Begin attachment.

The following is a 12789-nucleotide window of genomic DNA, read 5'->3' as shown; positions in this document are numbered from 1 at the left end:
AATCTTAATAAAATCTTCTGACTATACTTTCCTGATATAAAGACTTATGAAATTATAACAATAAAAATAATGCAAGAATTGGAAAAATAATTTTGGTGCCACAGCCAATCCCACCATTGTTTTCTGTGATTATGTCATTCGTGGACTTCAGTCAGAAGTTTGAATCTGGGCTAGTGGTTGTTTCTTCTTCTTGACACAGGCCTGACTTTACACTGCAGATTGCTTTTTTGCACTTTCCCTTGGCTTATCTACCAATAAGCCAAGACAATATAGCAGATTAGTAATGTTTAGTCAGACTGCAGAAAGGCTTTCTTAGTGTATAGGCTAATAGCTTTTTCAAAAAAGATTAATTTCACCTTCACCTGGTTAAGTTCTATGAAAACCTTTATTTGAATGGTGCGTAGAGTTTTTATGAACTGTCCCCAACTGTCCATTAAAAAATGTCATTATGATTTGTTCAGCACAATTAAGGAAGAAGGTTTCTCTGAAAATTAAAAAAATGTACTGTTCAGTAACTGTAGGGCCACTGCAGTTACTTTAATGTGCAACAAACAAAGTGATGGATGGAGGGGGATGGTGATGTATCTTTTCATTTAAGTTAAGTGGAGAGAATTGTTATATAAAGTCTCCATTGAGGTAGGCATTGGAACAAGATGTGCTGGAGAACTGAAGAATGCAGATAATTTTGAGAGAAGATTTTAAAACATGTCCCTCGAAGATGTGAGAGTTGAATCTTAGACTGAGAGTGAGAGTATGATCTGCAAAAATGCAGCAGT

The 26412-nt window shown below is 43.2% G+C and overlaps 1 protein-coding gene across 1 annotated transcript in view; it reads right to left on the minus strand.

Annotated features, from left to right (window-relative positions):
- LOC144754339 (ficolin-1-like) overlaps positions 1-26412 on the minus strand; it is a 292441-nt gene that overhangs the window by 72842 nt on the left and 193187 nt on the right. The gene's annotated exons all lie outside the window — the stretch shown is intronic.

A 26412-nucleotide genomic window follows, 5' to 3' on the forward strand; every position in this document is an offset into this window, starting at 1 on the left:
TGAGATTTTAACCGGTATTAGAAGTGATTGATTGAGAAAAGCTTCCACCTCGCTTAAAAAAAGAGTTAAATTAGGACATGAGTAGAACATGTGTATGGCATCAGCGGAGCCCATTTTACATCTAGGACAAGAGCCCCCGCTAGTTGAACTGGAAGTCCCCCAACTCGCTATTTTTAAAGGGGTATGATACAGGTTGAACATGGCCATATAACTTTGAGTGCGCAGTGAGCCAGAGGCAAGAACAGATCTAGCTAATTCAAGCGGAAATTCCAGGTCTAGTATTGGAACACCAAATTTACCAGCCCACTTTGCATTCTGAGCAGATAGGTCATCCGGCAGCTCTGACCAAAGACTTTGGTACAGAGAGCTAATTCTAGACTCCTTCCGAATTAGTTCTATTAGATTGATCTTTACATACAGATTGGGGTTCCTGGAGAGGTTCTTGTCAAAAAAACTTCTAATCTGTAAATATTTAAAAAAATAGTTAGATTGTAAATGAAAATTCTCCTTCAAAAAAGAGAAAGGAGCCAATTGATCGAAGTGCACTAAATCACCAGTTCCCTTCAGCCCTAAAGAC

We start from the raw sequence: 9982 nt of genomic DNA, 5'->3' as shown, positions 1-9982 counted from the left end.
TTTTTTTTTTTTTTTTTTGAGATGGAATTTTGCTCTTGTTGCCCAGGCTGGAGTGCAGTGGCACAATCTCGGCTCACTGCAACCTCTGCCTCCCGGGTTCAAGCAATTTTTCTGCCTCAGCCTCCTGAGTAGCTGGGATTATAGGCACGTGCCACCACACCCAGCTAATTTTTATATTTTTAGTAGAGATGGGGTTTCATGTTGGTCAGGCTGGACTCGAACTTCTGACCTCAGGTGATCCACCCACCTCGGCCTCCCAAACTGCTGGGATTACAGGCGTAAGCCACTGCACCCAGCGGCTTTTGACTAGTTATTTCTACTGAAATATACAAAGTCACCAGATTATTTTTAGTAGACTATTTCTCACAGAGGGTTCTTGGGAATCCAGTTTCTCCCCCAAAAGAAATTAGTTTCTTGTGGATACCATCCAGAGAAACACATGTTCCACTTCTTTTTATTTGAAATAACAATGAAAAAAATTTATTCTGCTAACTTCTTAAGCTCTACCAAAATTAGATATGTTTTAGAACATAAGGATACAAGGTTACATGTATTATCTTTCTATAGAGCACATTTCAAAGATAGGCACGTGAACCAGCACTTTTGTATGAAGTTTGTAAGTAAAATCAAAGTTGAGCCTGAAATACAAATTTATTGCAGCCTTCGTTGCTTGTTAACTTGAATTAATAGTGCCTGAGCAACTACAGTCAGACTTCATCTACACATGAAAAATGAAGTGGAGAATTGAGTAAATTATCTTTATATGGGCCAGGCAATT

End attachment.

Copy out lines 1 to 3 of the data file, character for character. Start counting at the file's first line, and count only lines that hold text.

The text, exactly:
The following is a 12789-nucleotide window of genomic DNA, read 5'->3' as shown; positions in this document are numbered from 1 at the left end:
AATCTTAATAAAATCTTCTGACTATACTTTCCTGATATAAAGACTTATGAAATTATAACAATAAAAATAATGCAAGAATTGGAAAAATAATTTTGGTGCCACAGCCAATCCCACCATTGTTTTCTGTGATTATGTCATTCGTGGACTTCAGTCAGAAGTTTGAATCTGGGCTAGTGGTTGTTTCTTCTTCTTGACACAGGCCTGACTTTACACTGCAGATTGCTTTTTTGCACTTTCCCTTGGCTTATCTACCAATAAGCCAAGACAATATAGCAGATTAGTAATGTTTAGTCAGACTGCAGAAAGGCTTTCTTAGTGTATAGGCTAATAGCTTTTTCAAAAAAGATTAATTTCACCTTCACCTGGTTAAGTTCTATGAAAACCTTTATTTGAATGGTGCGTAGAGTTTTTATGAACTGTCCCCAACTGTCCATTAAAAAATGTCATTATGATTTGTTCAGCACAATTAAGGAAGAAGGTTTCTCTGAAAATTAAAAAAATGTACTGTTCAGTAACTGTAGGGCCACTGCAGTTACTTTAATGTGCAACAAACAAAGTGATGGATGGAGGGGGATGGTGATGTATCTTTTCATTTAAGTTAAGTGGAGAGAATTGTTATATAAAGTCTCCATTGAGGTAGGCATTGGAACAAGATGTGCTGGAGAACTGAAGAATGCAGATAATTTTGAGAGAAGATTTTAAAACATGTCCCTCGAAGATGTGAGAGTTGAATCTTAGACTGAGAGTGAGAGTATGATCTGCAAAAATGCAGCAGT

The 26412-nt window shown below is 43.2% G+C and overlaps 1 protein-coding gene across 1 annotated transcript in view; it reads right to left on the minus strand.